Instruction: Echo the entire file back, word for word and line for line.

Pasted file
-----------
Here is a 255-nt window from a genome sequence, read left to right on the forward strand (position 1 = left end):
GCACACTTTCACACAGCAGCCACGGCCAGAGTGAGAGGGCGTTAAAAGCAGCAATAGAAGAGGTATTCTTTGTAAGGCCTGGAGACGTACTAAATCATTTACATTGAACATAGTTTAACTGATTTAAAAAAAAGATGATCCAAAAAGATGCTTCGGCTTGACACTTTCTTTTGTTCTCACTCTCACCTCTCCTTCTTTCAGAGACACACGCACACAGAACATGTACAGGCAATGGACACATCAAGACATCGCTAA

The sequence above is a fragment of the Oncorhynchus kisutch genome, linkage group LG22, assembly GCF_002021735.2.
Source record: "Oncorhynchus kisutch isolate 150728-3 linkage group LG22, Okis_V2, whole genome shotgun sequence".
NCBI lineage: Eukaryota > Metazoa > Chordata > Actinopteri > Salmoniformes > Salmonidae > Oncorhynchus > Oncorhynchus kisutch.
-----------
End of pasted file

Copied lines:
Here is a 255-nt window from a genome sequence, read left to right on the forward strand (position 1 = left end):
GCACACTTTCACACAGCAGCCACGGCCAGAGTGAGAGGGCGTTAAAAGCAGCAATAGAAGAGGTATTCTTTGTAAGGCCTGGAGACGTACTAAATCATTTACATTGAACATAGTTTAACTGATTTAAAAAAAAGATGATCCAAAAAGATGCTTCGGCTTGACACTTTCTTTTGTTCTCACTCTCACCTCTCCTTCTTTCAGAGACACACGCACACAGAACATGTACAGGCAATGGACACATCAAGACATCGCTAA

The sequence above is a fragment of the Oncorhynchus kisutch genome, linkage group LG22, assembly GCF_002021735.2.
Source record: "Oncorhynchus kisutch isolate 150728-3 linkage group LG22, Okis_V2, whole genome shotgun sequence".
NCBI lineage: Eukaryota > Metazoa > Chordata > Actinopteri > Salmoniformes > Salmonidae > Oncorhynchus > Oncorhynchus kisutch.